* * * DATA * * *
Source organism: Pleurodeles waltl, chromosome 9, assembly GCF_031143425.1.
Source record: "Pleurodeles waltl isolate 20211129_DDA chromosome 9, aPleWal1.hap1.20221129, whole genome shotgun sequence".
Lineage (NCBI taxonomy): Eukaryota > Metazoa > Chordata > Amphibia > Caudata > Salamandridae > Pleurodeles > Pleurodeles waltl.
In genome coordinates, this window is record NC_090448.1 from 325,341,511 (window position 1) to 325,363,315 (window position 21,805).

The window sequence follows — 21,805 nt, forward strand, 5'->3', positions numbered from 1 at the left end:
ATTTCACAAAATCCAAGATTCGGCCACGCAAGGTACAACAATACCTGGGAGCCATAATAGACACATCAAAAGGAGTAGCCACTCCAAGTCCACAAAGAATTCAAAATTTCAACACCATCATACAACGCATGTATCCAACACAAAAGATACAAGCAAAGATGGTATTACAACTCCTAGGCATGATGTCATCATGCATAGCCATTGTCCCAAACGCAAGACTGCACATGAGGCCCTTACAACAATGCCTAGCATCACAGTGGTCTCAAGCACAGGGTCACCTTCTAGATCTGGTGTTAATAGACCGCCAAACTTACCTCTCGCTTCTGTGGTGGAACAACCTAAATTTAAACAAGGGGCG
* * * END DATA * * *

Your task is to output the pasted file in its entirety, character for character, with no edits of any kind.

Source organism: Pleurodeles waltl, chromosome 9, assembly GCF_031143425.1.
Source record: "Pleurodeles waltl isolate 20211129_DDA chromosome 9, aPleWal1.hap1.20221129, whole genome shotgun sequence".
Lineage (NCBI taxonomy): Eukaryota > Metazoa > Chordata > Amphibia > Caudata > Salamandridae > Pleurodeles > Pleurodeles waltl.
In genome coordinates, this window is record NC_090448.1 from 325,341,511 (window position 1) to 325,363,315 (window position 21,805).

The window sequence follows — 21,805 nt, forward strand, 5'->3', positions numbered from 1 at the left end:
ATTTCACAAAATCCAAGATTCGGCCACGCAAGGTACAACAATACCTGGGAGCCATAATAGACACATCAAAAGGAGTAGCCACTCCAAGTCCACAAAGAATTCAAAATTTCAACACCATCATACAACGCATGTATCCAACACAAAAGATACAAGCAAAGATGGTATTACAACTCCTAGGCATGATGTCATCATGCATAGCCATTGTCCCAAACGCAAGACTGCACATGAGGCCCTTACAACAATGCCTAGCATCACAGTGGTCTCAAGCACAGGGTCACCTTCTAGATCTGGTGTTAATAGACCGCCAAACTTACCTCTCGCTTCTGTGGTGGAACAACCTAAATTTAAACAAGGGGCG